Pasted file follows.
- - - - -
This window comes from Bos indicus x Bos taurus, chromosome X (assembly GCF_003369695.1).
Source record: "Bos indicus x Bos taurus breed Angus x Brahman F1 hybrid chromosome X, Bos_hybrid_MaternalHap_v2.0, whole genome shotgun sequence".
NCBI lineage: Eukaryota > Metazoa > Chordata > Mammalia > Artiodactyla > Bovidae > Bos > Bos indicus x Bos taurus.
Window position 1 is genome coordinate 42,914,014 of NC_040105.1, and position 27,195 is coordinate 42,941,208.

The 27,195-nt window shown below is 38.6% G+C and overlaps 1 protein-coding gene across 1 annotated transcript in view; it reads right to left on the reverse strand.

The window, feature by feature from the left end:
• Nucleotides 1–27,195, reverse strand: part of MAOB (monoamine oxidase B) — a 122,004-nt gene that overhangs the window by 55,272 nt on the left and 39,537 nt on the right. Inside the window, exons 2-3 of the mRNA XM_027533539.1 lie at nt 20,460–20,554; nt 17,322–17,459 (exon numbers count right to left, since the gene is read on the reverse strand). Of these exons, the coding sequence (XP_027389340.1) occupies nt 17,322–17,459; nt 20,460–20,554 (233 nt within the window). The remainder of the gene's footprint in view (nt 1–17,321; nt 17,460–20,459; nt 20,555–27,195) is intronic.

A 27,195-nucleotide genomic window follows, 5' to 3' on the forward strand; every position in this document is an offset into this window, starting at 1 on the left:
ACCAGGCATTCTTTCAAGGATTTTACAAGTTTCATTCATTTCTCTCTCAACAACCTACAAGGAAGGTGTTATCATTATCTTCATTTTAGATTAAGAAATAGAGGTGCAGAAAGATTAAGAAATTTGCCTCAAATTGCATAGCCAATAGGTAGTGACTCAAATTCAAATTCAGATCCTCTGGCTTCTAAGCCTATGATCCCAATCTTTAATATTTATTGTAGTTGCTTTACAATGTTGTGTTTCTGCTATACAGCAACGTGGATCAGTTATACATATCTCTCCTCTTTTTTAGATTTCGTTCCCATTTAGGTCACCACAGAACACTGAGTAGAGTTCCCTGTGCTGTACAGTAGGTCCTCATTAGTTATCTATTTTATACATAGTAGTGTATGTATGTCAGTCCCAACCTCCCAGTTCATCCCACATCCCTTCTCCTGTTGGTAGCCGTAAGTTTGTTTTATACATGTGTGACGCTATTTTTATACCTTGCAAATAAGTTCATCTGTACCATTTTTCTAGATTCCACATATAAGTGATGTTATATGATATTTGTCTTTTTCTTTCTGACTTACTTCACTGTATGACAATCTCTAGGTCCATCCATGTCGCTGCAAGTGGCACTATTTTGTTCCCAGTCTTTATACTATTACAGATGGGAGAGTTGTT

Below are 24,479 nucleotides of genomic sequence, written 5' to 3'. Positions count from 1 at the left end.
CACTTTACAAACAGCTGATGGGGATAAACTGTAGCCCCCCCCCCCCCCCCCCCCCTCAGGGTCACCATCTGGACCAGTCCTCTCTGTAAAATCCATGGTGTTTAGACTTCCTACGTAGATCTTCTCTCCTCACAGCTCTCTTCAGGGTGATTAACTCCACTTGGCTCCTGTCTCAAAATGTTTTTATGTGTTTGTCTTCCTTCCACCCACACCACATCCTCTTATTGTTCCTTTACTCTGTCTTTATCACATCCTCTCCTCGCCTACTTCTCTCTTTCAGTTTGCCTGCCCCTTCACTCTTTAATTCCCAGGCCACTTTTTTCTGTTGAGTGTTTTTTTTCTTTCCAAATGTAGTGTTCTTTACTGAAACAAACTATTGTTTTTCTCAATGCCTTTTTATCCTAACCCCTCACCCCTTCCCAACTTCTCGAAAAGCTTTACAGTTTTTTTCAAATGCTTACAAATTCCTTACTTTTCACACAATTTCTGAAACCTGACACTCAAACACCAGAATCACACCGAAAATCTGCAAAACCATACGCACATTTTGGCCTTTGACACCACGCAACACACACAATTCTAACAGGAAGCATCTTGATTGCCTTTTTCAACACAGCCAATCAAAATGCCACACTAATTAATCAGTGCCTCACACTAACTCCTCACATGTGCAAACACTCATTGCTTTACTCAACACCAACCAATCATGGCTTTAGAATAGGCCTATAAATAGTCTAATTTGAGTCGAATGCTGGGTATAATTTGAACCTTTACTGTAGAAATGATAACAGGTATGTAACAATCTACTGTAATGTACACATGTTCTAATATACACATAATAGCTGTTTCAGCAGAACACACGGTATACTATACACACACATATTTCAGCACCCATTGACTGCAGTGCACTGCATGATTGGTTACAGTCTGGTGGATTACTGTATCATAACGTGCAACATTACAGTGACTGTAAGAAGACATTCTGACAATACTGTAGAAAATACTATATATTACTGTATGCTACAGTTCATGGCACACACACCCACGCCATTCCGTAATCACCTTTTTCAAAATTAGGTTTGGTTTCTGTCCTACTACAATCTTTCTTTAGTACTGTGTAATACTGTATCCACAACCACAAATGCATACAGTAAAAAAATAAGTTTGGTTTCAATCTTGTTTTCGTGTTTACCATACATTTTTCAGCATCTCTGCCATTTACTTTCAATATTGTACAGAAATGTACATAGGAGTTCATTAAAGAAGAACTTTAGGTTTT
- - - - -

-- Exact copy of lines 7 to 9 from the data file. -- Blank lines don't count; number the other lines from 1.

• Nucleotides 1–27,195, reverse strand: part of MAOB (monoamine oxidase B) — a 122,004-nt gene that overhangs the window by 55,272 nt on the left and 39,537 nt on the right. Inside the window, exons 2-3 of the mRNA XM_027533539.1 lie at nt 20,460–20,554; nt 17,322–17,459 (exon numbers count right to left, since the gene is read on the reverse strand). Of these exons, the coding sequence (XP_027389340.1) occupies nt 17,322–17,459; nt 20,460–20,554 (233 nt within the window). The remainder of the gene's footprint in view (nt 1–17,321; nt 17,460–20,459; nt 20,555–27,195) is intronic.

A 27,195-nucleotide genomic window follows, 5' to 3' on the forward strand; every position in this document is an offset into this window, starting at 1 on the left:
ACCAGGCATTCTTTCAAGGATTTTACAAGTTTCATTCATTTCTCTCTCAACAACCTACAAGGAAGGTGTTATCATTATCTTCATTTTAGATTAAGAAATAGAGGTGCAGAAAGATTAAGAAATTTGCCTCAAATTGCATAGCCAATAGGTAGTGACTCAAATTCAAATTCAGATCCTCTGGCTTCTAAGCCTATGATCCCAATCTTTAATATTTATTGTAGTTGCTTTACAATGTTGTGTTTCTGCTATACAGCAACGTGGATCAGTTATACATATCTCTCCTCTTTTTTAGATTTCGTTCCCATTTAGGTCACCACAGAACACTGAGTAGAGTTCCCTGTGCTGTACAGTAGGTCCTCATTAGTTATCTATTTTATACATAGTAGTGTATGTATGTCAGTCCCAACCTCCCAGTTCATCCCACATCCCTTCTCCTGTTGGTAGCCGTAAGTTTGTTTTATACATGTGTGACGCTATTTTTATACCTTGCAAATAAGTTCATCTGTACCATTTTTCTAGATTCCACATATAAGTGATGTTATATGATATTTGTCTTTTTCTTTCTGACTTACTTCACTGTATGACAATCTCTAGGTCCATCCATGTCGCTGCAAGTGGCACTATTTTGTTCCCAGTCTTTATACTATTACAGATGGGAGAGTTGTT